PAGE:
There are generally two topics to avoid if you don’t want to get in an argument with strangers: politics and religion. In our marriage, we have two topics as well: money and travel. Those are hot issues for us that start off innocently but usually end up blowing up. That doesn’t mean we avoid them completely – we’re going to fight about them regardless. But we can fight about them strategically.
We were driving down to a party at a friends house on a Saturday night. Betsy casually asked, “So, how much money do you expect to get this month from your clients?” (I’m a freelance web designer). I started to answer, but then stopped myself. This was a question ready to explode.
What are your hot topics?
Every couple has there trouble topics. Those same conversations that always seem to blow up. You seem to argue about the same thing over and over again. You generally end up with the same conclusion. You may even have “figured it out” and vowed to never fight about that again.
But it inevitably happens.
For me and Betsy, it’s finances and travel plans. Any time we talk about income, expenses, budgeting, saving, or debt, they tend to lead to fights. We have very different views on money and are gradually trying to meet in the middle somewhere, though there will always be push and pull.
The other topic is planning. Betsy loves to plan months and schedule things months to a year in advance. I don’t, because I feel locked in. So anytime we talk about day trips, weekend getaways, or extended vacations, we tend to fight. Heck, we’ve even fought about how to spend a two hours in an evening.
Think through your past arguments. Is there a common trend in what your fight about?
Our topics don’t always lead to fights, but most of the time they do. And they tend to happen more often and more intensely during our no-fly zones.
When are your no-fly zones?
Then are certain times when we’re not exactly at the top of our game. We’re either emotionally or physically tired. These tend to be weeknights, when both of us are tired from our work days. Also Sunday evenings, when we’re mentally getting ready for the week.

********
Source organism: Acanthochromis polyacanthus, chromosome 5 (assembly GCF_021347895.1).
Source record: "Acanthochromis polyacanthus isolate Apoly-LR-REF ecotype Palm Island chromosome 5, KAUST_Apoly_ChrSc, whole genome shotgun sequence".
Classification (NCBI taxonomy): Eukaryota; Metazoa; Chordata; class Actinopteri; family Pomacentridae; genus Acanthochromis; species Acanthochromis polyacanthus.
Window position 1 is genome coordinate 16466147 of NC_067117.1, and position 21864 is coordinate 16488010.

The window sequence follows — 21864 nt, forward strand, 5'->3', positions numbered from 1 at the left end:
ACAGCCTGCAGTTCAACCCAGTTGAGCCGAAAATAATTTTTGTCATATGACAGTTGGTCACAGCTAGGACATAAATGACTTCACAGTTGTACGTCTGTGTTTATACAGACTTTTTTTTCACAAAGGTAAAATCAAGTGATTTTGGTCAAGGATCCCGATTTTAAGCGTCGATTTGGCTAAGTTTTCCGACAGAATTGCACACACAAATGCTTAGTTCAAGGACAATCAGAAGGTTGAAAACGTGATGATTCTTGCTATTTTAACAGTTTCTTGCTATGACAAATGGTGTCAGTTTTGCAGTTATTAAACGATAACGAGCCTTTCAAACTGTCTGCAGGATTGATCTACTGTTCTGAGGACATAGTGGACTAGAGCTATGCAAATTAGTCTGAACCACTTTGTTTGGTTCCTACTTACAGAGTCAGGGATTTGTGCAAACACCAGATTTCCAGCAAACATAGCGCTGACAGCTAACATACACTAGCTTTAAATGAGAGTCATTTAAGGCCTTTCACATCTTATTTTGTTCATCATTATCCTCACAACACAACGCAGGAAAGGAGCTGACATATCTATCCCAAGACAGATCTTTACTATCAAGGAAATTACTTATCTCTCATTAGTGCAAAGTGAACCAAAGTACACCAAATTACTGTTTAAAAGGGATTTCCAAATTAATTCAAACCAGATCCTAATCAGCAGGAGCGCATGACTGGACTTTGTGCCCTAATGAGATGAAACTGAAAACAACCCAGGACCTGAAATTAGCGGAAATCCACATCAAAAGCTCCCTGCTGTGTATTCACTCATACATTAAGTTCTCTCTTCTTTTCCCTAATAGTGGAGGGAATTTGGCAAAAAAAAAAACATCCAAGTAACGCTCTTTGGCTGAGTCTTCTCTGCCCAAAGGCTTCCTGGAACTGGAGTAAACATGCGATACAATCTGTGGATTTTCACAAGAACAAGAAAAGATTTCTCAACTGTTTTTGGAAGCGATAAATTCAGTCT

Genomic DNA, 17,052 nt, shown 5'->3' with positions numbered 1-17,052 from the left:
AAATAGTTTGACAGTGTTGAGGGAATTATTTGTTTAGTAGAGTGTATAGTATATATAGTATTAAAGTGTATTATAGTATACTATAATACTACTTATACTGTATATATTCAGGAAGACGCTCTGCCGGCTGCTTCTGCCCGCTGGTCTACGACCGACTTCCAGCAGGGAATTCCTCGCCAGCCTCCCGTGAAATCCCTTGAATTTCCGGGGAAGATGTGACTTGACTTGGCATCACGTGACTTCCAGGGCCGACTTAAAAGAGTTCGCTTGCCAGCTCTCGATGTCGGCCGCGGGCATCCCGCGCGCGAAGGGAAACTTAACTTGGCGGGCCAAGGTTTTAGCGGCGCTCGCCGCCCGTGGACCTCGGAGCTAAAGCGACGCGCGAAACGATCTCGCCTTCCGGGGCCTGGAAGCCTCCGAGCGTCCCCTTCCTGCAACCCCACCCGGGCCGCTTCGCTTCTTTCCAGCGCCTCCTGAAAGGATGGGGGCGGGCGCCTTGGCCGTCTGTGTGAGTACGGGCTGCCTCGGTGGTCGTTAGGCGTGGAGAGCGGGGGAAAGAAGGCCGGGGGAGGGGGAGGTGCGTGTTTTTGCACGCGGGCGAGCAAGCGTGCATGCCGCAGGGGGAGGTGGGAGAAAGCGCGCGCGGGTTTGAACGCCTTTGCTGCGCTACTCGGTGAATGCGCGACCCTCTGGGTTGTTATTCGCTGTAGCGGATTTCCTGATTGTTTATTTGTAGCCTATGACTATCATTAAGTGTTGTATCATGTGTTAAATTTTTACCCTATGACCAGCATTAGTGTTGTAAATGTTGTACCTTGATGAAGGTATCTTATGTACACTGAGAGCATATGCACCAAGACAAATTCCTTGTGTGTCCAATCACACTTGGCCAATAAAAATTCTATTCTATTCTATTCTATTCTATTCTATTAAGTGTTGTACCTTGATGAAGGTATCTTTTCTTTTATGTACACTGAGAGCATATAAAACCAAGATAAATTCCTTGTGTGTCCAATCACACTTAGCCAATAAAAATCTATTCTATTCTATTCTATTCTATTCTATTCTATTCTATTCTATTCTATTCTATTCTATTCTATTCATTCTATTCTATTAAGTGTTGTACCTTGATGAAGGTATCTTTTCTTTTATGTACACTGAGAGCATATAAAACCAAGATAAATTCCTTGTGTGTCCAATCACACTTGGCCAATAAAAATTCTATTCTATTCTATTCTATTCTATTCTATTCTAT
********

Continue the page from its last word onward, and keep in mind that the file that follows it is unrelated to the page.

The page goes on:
During these times, we know we tend to get stressed out more, and respond out of emotional frustration rather than meaningful dialogue. We’ve made the mistakes of trying to talk about these topics, and they end up in arguments that drag late into the night, because we’re both so tired that we’re just talking past each other. Plus we lose sleep and it’s not the best way to prepare for the next day ahead of us.
Those are no-fly zones for us now. We avoid bringing up money and travel unless it’s an absolute emergency that needs to be settled that night.
Another no-fly zone is when we’re going to events, such as parties. Because of the limited time of a car drive, starting an argument isn’t ideal if we can’t finish it. In the past, we’ve either put a pause on our argument and been total party poopers cause we’re both in a bad mood. Or we’ve finished the fight and ended up being late or ditching it completely. We’ve seriously been up to an hour late to dinner with friends because we sat an hour in the car in front of their house fighting.
So that leaves us to discussing out hot topics on weekends, only during the day, and we save up all those discussions until then. The benefit is that during those “fight” times, we’re actually more calm and alert, so the fights don’t happen as much, or our arguments are a lot shorter and more tame.
So when we were driving to that party and Betsy asked about my income for the month, I started answer and going through the details. But then I stopped and just said, “Can we talk about this tomorrow afternoon?” She was good with it, I was good with it. We avoided a fight that could have ruined the party we were going to, but were still able to discuss it the next day.
What times are you most prone to arguments? When are you physically or emotionally tired? When are your stressed or short on time? Try to avoid talking about those hot topics. Use that time to rest and recuperate. Schedule in times when you’re going to have those conversations – when you’re most alert and have plenty of time to talk.
Arguments will happen. But you can decide when they happen and their outcome.
Do you have any tips to add to fighting better in a relationship? Let us know in the comments.